In the modern world we are too far from the source to marvel at the genius of its production. I am reminded of one of the novels of Mark Twain –A Connecticut Yankee in King Arthur’s Court– in which an American engineer from Connecticut sustains a head injury and awakens in the medieval English court of the mythical King Arthur. It hadn’t developed the processes and gadgets we take for granted nowadays, so it fell to the engineer to develop them from scratch.

I tried to imagine making a working bicycle and the need to fashion it from whatever raw materials were at hand. And had I succeeded -which would have been well beyond my skill- I certainly would have viewed it in a different light than nowadays. The same had I built a clock, or fashioned reading glasses, or even devised a flashlight… My midden would not have required weekly removal.

Still, it’s not just keeping everything you’ve ever bought -that would be hoarding- but in valuing the item enough to repair it and continue using it: Repair, Reuse, then Recycle. Thorpe writes about a growing trend (at least in his part of the UK) of repair shops, and about an absolutely delightfully named social enterprise ‘‘Remade in Edinburgh’ [which] is one of a growing network of community repair shops dedicated to teaching ordinary people to mend and reuse household goods.’

Of course, the ability to avail oneself of this sort of thing is dependent on the initial quality of the item, as well as the opportunity to avoid the planned obsolescence of a technology wrapped in its own hubris. It also requires role models that we can all admire and emulate -people -and things- of proven worth.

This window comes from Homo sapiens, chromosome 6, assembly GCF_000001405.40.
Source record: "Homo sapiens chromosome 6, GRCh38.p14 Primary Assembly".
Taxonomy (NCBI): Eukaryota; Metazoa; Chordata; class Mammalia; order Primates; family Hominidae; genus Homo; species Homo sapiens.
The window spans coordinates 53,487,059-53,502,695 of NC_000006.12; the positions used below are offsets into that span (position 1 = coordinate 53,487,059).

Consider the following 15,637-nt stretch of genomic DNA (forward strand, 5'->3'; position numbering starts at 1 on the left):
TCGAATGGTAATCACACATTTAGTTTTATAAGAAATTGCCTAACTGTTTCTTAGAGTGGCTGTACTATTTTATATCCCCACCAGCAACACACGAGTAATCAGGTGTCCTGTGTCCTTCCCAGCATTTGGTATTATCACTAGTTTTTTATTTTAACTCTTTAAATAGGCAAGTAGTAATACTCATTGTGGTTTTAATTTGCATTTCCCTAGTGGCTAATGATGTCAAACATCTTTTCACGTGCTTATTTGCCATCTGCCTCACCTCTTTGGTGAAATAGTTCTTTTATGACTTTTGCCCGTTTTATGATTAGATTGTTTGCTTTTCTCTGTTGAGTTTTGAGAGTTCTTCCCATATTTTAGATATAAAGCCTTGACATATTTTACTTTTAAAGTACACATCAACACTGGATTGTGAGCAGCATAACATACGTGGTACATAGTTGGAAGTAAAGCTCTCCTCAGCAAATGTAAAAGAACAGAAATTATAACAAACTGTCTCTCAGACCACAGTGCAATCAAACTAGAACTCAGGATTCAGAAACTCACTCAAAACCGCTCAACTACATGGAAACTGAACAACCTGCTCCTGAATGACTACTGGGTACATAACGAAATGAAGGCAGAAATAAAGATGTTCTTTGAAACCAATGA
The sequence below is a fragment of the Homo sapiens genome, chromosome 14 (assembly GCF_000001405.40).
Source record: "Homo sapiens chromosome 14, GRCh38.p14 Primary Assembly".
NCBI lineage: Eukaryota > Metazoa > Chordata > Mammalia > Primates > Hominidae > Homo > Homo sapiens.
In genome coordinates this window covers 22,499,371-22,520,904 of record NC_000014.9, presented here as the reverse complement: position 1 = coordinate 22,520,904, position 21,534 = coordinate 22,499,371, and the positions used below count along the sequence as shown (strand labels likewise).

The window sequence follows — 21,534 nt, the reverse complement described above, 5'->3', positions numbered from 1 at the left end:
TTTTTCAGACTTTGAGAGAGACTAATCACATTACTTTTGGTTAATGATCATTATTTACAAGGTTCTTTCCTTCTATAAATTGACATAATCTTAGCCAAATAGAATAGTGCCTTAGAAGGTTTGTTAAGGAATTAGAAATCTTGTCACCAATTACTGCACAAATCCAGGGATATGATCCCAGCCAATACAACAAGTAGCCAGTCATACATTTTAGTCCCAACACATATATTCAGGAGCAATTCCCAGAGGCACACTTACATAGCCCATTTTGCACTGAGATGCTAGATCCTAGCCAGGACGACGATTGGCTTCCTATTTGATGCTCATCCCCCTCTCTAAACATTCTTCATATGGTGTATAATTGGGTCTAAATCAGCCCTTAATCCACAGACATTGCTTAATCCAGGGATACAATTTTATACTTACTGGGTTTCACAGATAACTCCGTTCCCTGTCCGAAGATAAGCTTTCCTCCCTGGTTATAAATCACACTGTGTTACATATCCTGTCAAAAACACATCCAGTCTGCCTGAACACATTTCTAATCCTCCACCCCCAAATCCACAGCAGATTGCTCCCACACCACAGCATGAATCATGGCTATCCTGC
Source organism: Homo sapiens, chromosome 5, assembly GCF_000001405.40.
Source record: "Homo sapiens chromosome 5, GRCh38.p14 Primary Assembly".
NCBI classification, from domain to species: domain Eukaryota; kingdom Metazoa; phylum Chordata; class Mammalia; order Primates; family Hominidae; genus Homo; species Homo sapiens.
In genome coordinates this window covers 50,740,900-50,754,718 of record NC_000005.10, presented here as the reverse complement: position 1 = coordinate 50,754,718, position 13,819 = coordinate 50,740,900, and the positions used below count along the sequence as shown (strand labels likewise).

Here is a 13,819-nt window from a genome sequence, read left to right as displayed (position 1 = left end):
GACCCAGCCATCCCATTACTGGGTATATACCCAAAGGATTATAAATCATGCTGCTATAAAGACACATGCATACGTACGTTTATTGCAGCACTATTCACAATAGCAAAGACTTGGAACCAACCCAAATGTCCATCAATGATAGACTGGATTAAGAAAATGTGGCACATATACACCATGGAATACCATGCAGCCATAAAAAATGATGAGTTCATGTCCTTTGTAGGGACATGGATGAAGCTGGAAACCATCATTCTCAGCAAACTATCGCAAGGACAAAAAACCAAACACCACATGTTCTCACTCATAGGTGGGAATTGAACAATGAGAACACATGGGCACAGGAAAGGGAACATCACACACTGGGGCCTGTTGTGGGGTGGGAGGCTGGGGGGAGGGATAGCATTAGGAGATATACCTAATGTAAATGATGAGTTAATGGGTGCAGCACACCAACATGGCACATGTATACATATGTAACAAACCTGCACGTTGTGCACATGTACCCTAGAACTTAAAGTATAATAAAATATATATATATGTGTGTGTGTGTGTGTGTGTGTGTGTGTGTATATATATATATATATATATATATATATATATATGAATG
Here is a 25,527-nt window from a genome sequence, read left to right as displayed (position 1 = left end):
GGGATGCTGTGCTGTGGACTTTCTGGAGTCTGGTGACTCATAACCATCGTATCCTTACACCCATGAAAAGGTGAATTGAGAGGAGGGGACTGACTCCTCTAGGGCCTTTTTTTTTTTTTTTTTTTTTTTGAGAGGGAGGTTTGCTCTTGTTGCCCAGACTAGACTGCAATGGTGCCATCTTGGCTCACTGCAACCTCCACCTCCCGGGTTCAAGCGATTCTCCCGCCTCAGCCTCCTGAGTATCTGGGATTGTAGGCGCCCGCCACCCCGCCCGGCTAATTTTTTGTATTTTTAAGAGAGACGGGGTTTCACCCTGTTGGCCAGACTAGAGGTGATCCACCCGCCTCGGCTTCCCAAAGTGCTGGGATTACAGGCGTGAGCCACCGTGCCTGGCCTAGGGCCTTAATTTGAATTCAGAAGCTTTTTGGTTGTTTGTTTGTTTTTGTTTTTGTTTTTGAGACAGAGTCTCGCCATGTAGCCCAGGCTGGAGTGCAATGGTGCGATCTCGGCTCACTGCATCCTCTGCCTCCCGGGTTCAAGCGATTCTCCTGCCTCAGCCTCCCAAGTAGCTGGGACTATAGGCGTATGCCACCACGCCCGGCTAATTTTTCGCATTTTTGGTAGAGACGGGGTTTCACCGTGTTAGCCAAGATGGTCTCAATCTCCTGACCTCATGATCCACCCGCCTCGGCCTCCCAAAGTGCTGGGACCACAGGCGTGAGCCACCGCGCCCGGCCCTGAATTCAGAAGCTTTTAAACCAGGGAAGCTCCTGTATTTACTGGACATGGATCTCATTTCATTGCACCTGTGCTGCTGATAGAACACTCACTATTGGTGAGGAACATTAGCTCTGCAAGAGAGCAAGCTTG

Much as we tend to look up to sports heroes, say, or famous scientists, perhaps we need look no further than ourselves, and our biology’s long evolutionary history of successful strategies to reuse what we already have. Sometimes there is no need to develop new genes, or even new organs, to increase our success: existing equipment can be repurposed. Exaptation is the word that the palaeontologist and evolutionary biologist Stephen Jay Gould and his colleague Elisabeth Vrba proposed in 1982 to describe a new function for which an organ, say, was not originally intended. An example might be that of feathers on dinosaurs -in that instance, they may have been helpful for warmth, but were obviously not originally intended for flight as in their later descendants, birds. Or another example, drawn from my own specialty (Obstetrics), but drawn to my attention in an essay in Livescience by Wynne Parry: ‘All vertebrates have sutures between the bones of their skulls to allow for growth, but in young mammals these sutures have acquired an additional use easing birth by allowing the skull to compress as it passes through the birth canal.’

Inventions are seldom wasted in nature; why should we think our own artifacts need be an exception? There are so many obvious precedents that should encourage it -maybe would encourage it- if they were more widely known.

Okay, I’ll admit it’s quite a stretch, and perhaps unduly naïve to think that it would have much of an effect on the average person. But sometimes I think it’s important for us to believe that we have permission to rethink our obsession with novelty, and to realize that we are here today largely because of repurposing. Reusing. And then, ultimately, being ourselves recycled so we can all begin anew…

Leave a Reply

Fill in your details below or click an icon to log in:

WordPress.com Logo

You are commenting using your WordPress.com account. Log Out /  Change )

Google photo

You are commenting using your Google account. Log Out /  Change )

Twitter picture

You are commenting using your Twitter account. Log Out /  Change )

Facebook photo

You are commenting using your Facebook account. Log Out /  Change )

Connecting to %s